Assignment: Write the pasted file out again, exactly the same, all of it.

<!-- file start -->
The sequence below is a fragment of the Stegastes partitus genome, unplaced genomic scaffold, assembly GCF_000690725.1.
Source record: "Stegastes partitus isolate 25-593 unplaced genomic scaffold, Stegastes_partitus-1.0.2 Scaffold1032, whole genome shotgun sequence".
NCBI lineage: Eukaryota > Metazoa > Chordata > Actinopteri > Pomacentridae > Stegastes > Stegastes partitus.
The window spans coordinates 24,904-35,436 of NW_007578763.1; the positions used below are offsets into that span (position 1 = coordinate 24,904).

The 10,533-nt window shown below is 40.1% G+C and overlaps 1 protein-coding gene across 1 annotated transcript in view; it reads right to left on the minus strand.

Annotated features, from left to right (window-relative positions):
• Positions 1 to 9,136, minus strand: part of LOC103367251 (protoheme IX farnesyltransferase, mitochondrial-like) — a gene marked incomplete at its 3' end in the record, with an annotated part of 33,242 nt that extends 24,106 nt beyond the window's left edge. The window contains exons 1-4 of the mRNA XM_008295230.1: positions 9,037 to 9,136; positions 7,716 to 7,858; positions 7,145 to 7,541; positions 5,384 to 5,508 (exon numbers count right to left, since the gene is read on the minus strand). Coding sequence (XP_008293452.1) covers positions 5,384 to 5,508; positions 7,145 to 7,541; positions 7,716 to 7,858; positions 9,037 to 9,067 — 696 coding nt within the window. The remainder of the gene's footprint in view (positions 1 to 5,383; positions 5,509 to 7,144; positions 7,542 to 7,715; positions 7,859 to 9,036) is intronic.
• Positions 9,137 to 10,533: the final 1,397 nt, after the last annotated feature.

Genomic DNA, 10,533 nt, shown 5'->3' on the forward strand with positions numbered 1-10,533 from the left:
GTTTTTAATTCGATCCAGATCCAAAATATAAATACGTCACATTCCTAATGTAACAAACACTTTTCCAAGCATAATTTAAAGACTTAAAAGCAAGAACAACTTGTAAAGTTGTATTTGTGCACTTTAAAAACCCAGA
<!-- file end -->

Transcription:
The sequence below is a fragment of the Stegastes partitus genome, unplaced genomic scaffold, assembly GCF_000690725.1.
Source record: "Stegastes partitus isolate 25-593 unplaced genomic scaffold, Stegastes_partitus-1.0.2 Scaffold1032, whole genome shotgun sequence".
NCBI lineage: Eukaryota > Metazoa > Chordata > Actinopteri > Pomacentridae > Stegastes > Stegastes partitus.
The window spans coordinates 24,904-35,436 of NW_007578763.1; the positions used below are offsets into that span (position 1 = coordinate 24,904).

The 10,533-nt window shown below is 40.1% G+C and overlaps 1 protein-coding gene across 1 annotated transcript in view; it reads right to left on the minus strand.

Annotated features, from left to right (window-relative positions):
• Positions 1 to 9,136, minus strand: part of LOC103367251 (protoheme IX farnesyltransferase, mitochondrial-like) — a gene marked incomplete at its 3' end in the record, with an annotated part of 33,242 nt that extends 24,106 nt beyond the window's left edge. The window contains exons 1-4 of the mRNA XM_008295230.1: positions 9,037 to 9,136; positions 7,716 to 7,858; positions 7,145 to 7,541; positions 5,384 to 5,508 (exon numbers count right to left, since the gene is read on the minus strand). Coding sequence (XP_008293452.1) covers positions 5,384 to 5,508; positions 7,145 to 7,541; positions 7,716 to 7,858; positions 9,037 to 9,067 — 696 coding nt within the window. The remainder of the gene's footprint in view (positions 1 to 5,383; positions 5,509 to 7,144; positions 7,542 to 7,715; positions 7,859 to 9,036) is intronic.
• Positions 9,137 to 10,533: the final 1,397 nt, after the last annotated feature.

Genomic DNA, 10,533 nt, shown 5'->3' on the forward strand with positions numbered 1-10,533 from the left:
GTTTTTAATTCGATCCAGATCCAAAATATAAATACGTCACATTCCTAATGTAACAAACACTTTTCCAAGCATAATTTAAAGACTTAAAAGCAAGAACAACTTGTAAAGTTGTATTTGTGCACTTTAAAAACCCAGA